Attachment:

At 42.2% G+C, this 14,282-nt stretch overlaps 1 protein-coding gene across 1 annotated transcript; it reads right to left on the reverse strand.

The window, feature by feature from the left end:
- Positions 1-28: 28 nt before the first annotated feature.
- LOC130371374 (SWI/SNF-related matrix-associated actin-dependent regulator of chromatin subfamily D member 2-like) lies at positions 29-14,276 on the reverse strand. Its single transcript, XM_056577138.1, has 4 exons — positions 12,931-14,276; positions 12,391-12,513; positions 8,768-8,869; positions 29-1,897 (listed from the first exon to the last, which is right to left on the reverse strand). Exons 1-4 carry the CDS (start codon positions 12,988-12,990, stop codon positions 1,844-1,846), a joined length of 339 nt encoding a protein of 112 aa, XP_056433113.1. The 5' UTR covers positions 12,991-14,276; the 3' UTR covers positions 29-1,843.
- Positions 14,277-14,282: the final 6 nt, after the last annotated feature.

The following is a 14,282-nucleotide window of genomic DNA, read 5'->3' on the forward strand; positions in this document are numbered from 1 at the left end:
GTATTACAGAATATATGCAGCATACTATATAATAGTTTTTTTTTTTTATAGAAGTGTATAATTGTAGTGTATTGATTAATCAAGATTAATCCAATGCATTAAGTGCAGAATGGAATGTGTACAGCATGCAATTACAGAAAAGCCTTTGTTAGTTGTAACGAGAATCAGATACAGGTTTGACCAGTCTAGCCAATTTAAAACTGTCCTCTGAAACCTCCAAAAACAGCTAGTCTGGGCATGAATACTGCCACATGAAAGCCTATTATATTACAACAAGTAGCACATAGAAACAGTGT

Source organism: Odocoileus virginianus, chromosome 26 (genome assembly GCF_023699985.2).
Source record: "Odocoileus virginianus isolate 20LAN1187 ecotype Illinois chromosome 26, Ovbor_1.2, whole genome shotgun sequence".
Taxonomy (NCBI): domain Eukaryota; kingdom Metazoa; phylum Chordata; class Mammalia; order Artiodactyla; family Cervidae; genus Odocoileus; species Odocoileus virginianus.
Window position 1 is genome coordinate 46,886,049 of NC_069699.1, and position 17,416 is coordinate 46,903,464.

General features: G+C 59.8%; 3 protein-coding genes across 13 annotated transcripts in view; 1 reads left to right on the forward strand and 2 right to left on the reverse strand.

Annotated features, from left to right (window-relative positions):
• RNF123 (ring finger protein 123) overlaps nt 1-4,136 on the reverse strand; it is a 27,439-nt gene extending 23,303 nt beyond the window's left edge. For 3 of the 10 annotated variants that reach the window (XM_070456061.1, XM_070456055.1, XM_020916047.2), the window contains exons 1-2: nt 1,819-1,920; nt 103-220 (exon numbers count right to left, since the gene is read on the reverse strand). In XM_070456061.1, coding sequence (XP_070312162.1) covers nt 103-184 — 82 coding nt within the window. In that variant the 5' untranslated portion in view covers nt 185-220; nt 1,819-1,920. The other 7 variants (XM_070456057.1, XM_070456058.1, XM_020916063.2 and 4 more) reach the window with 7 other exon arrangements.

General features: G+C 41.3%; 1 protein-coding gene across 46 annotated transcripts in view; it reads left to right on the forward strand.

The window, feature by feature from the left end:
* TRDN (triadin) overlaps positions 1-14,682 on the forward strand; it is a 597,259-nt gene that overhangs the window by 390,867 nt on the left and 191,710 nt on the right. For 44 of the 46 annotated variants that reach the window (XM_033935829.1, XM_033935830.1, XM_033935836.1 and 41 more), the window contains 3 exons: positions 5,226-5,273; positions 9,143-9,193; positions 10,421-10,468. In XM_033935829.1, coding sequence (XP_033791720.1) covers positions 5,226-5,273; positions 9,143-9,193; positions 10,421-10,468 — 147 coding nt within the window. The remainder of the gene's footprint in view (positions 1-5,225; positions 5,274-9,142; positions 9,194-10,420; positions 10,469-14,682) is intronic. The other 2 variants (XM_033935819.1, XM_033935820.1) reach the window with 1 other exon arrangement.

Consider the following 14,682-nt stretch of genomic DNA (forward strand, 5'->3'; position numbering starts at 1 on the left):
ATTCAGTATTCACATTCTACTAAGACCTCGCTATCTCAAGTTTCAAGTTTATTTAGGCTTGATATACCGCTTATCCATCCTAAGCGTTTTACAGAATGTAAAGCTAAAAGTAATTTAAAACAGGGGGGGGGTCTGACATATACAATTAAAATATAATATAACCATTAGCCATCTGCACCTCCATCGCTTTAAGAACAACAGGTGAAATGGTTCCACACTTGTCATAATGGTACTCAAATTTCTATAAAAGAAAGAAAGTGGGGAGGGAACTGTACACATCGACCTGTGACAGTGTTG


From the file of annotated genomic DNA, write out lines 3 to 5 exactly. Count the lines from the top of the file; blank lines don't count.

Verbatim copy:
- Positions 1-28: 28 nt before the first annotated feature.
- LOC130371374 (SWI/SNF-related matrix-associated actin-dependent regulator of chromatin subfamily D member 2-like) lies at positions 29-14,276 on the reverse strand. Its single transcript, XM_056577138.1, has 4 exons — positions 12,931-14,276; positions 12,391-12,513; positions 8,768-8,869; positions 29-1,897 (listed from the first exon to the last, which is right to left on the reverse strand). Exons 1-4 carry the CDS (start codon positions 12,988-12,990, stop codon positions 1,844-1,846), a joined length of 339 nt encoding a protein of 112 aa, XP_056433113.1. The 5' UTR covers positions 12,991-14,276; the 3' UTR covers positions 29-1,843.
- Positions 14,277-14,282: the final 6 nt, after the last annotated feature.